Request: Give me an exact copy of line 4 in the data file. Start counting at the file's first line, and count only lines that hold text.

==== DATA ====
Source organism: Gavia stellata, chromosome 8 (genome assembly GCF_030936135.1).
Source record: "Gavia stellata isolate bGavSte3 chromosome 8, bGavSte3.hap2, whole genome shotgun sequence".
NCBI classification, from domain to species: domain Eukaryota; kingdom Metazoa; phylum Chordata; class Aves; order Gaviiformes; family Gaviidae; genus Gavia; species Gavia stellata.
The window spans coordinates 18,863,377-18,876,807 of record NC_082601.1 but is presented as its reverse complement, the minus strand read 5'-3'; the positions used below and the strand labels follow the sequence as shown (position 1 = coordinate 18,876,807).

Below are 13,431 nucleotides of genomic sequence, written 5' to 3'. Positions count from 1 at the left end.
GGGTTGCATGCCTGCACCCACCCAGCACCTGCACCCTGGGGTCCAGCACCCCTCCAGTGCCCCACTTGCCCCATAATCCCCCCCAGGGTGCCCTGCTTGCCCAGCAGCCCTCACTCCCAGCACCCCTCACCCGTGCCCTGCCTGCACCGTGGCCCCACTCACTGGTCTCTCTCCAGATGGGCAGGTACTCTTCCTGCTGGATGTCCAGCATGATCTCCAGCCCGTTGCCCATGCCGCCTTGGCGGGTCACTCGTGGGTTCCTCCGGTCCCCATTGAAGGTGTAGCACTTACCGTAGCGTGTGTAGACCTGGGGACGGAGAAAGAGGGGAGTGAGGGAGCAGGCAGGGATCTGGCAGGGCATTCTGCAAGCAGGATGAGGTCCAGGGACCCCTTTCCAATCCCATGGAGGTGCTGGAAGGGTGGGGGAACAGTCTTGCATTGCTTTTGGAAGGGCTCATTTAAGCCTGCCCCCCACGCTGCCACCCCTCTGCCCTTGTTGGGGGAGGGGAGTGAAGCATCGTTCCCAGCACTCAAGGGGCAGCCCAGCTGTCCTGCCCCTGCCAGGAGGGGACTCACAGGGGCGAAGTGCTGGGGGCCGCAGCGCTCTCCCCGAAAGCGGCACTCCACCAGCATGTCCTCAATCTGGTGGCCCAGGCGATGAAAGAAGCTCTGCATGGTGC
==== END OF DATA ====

The window spans coordinates 18,863,377-18,876,807 of record NC_082601.1 but is presented as its reverse complement, the minus strand read 5'-3'; the positions used below and the strand labels follow the sequence as shown (position 1 = coordinate 18,876,807).